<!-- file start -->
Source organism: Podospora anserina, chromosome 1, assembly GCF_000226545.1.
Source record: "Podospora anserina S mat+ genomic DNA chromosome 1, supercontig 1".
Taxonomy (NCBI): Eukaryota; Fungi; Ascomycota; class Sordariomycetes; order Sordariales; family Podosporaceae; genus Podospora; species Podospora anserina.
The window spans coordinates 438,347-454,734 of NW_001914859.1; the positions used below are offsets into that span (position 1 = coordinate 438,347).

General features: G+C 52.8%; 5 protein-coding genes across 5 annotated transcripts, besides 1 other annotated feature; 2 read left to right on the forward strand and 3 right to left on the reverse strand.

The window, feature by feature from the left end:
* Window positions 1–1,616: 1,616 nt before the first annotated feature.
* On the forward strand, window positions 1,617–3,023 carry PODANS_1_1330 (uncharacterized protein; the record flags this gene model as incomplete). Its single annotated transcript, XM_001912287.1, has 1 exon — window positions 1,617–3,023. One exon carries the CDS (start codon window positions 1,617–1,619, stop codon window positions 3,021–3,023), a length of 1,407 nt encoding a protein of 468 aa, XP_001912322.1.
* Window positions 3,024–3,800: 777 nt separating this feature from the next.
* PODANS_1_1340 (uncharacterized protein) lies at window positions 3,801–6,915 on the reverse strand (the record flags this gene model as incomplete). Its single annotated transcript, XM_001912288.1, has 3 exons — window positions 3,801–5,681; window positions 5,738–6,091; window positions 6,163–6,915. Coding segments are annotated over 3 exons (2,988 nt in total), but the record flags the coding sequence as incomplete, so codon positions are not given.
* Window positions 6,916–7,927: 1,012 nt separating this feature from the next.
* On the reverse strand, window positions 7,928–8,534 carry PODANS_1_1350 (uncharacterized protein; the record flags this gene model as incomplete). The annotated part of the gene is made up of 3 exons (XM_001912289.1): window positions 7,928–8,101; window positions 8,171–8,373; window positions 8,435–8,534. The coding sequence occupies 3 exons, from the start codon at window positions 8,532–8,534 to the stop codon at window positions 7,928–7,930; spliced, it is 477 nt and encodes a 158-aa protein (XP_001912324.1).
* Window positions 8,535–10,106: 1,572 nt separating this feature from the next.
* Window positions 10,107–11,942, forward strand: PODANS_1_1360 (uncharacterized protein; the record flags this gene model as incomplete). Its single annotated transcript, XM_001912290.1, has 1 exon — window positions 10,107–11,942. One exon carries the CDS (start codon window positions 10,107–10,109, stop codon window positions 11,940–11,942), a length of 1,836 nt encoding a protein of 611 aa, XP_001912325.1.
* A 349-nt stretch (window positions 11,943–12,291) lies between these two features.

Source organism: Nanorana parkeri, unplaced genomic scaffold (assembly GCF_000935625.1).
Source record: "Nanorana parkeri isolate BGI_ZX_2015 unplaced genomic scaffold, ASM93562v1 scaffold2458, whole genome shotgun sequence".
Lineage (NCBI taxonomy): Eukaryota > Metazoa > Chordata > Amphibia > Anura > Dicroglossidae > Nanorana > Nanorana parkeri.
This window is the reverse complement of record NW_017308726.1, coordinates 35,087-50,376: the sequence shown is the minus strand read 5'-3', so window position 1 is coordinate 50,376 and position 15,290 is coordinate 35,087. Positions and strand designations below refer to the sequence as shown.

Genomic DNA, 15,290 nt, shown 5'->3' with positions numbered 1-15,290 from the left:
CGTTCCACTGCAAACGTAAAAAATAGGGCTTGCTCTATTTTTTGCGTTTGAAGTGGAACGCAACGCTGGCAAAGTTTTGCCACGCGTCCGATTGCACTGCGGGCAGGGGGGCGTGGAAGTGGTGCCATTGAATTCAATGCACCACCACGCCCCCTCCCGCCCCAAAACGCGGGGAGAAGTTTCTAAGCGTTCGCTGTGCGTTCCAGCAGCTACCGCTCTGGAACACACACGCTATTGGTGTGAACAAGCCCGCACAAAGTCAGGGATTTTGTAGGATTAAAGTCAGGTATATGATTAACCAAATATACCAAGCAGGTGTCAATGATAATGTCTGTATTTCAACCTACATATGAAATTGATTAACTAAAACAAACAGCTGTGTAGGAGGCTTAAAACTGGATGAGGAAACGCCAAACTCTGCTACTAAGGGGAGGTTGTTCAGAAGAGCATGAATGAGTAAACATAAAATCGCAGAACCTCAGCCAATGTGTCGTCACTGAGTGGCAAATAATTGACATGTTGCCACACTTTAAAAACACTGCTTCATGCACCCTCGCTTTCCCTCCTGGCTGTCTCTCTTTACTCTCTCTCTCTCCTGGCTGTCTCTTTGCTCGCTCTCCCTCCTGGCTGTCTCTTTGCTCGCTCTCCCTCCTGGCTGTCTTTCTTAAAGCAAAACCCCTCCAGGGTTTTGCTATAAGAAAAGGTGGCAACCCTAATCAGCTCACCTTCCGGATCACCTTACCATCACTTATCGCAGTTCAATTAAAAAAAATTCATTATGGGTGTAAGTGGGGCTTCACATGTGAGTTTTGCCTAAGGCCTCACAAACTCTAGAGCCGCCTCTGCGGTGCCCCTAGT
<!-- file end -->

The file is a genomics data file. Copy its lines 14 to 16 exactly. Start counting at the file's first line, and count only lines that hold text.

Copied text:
* Window positions 10,107–11,942, forward strand: PODANS_1_1360 (uncharacterized protein; the record flags this gene model as incomplete). Its single annotated transcript, XM_001912290.1, has 1 exon — window positions 10,107–11,942. One exon carries the CDS (start codon window positions 10,107–10,109, stop codon window positions 11,940–11,942), a length of 1,836 nt encoding a protein of 611 aa, XP_001912325.1.
* A 349-nt stretch (window positions 11,943–12,291) lies between these two features.

Source organism: Nanorana parkeri, unplaced genomic scaffold (assembly GCF_000935625.1).